Minnesota Trends: Warmer And Drier. Graphic courtesy of Todd Nelson and WeatherNation.
The Drought Continues. The dry rut that started back in August shows no signs of letting go anytime soon. The period September through November was the driest in Twin Cities history, with only 1.36" of precipitation.
New Years Day, 2012. The GFS forecast for January 1 shows a massive ridge of high pressure over the Plains states, hinting at unusually mild weather east of the Rockies. This map looks like something out of late October or early November.
Still Waiting For Winter. The 500 mb (18,000) foot forecast winds for January 6 show a persistent westerly "zonal" flow through the first week of January. There's little chance of any bitter, arctic air through the first 10 days or so of January.
Fourth Hurricane-Force Wind Storm Blasts Anchorage Hillside. While we enjoy a quiet, dry and mild winter, Alaska has been buffeted by one hurricane-force storm after another. Obviously these aren't true hurricanes, but extremely low pressure has whipped up hurricane-force wind gusts in excess of 74 mph. The Alaska Dispatch has a story about the impact of this parade of extreme storms on the Anchorage area: "Once again, the Anchorage Hillside was being pounded by hurricane-force winds on Tuesday. But this time, the National Weather Service promised the nightmare should soon end for resident of the mountainous suburbs. Tuesday's hurricane-strong storm -- the fourth to hammer into the Hillside in three weeks -- appears to be the last in a string of weather monsters to march east across the Gulf of Alaska and then turn north to slam ashore in Prince William Sound before bursting over the Chugach Mountains with house-bashing force. Meterologist Dave Striklin noted that one of the last storms ripped into several houses in the Bear Valley area above the city. Bear Valley is one of the higher subdivisions in the foothills of the Chugach Front Range. Since the first storm hit on Dec. 4, Bear Valley and other subdivisions have repeatedly clocked winds in excess of 85 mph. Damage has been widespread. Homeowners have been without power several times. Trees have been flattened."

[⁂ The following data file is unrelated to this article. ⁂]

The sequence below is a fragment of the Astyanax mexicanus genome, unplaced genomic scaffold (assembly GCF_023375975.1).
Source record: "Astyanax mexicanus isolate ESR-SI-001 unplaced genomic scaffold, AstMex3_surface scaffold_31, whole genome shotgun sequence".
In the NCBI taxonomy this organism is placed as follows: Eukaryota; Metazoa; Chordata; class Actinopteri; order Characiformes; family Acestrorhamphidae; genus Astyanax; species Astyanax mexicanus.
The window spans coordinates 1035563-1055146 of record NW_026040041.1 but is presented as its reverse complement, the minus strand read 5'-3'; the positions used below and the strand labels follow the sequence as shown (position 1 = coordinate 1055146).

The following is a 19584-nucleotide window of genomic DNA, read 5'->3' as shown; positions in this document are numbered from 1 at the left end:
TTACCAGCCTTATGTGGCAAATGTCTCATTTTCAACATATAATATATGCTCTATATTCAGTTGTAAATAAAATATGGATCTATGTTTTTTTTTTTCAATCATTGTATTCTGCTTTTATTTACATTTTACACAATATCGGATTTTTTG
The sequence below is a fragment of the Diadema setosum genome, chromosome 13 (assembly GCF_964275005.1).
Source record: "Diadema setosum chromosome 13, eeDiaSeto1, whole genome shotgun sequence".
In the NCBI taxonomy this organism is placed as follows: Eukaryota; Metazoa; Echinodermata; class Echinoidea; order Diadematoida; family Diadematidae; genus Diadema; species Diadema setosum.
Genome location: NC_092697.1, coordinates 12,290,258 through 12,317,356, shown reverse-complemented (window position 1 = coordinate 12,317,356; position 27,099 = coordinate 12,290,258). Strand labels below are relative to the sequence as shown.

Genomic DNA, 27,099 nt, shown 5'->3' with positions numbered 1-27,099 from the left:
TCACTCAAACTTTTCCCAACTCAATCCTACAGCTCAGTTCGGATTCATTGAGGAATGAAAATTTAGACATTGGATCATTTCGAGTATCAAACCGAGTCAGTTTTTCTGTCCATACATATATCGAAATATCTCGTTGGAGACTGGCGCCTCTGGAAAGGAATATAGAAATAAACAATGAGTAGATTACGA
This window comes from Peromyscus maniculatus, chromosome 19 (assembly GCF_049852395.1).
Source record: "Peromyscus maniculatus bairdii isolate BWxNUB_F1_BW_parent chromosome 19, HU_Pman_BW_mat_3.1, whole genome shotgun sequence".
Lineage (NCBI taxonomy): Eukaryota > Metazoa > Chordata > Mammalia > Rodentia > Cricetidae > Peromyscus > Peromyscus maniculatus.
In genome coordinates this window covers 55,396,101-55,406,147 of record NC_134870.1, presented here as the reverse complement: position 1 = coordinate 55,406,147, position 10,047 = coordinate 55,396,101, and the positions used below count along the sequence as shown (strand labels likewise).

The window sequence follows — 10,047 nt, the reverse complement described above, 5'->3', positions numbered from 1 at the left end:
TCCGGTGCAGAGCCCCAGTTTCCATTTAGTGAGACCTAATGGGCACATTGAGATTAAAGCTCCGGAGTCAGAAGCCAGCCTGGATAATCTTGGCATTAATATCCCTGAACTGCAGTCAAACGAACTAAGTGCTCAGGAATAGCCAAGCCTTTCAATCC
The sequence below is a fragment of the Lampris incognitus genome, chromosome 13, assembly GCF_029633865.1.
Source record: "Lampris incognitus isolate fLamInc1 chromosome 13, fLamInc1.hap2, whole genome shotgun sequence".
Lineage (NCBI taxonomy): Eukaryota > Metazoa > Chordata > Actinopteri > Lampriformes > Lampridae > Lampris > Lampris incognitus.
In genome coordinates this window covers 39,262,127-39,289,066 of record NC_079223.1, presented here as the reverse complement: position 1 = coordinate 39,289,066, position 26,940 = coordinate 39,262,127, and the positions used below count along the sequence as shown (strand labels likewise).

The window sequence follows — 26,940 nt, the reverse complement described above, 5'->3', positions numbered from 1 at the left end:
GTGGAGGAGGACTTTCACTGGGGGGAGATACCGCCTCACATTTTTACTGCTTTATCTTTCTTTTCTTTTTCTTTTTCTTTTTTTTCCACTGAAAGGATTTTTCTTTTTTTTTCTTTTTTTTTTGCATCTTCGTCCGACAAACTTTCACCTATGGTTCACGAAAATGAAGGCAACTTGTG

A Look Back At The Wild Weather Of 2011. Mother Nature Network has a good overview of what was the wildest year I can recall: "To say 2011 has been a wild weather year would be a huge understatement. From tornadoes to floods to wildfires, weather records were set across the United States this year, but not in a good way.This year the United States had a dozen deadly weather events that each caused at least $1 billion in damage, the highest total of any year on record. Most of the blame for the bad weather was pinned on La Niña, the cyclical system of trade winds that cools the waters of the equatorial Pacific (El Niño is La Niña's warm-water counterpart). La Niña can muck with global weather patterns, recurring every few years and lingering for as long as two years. This year's La Niña was one of the strongest on record."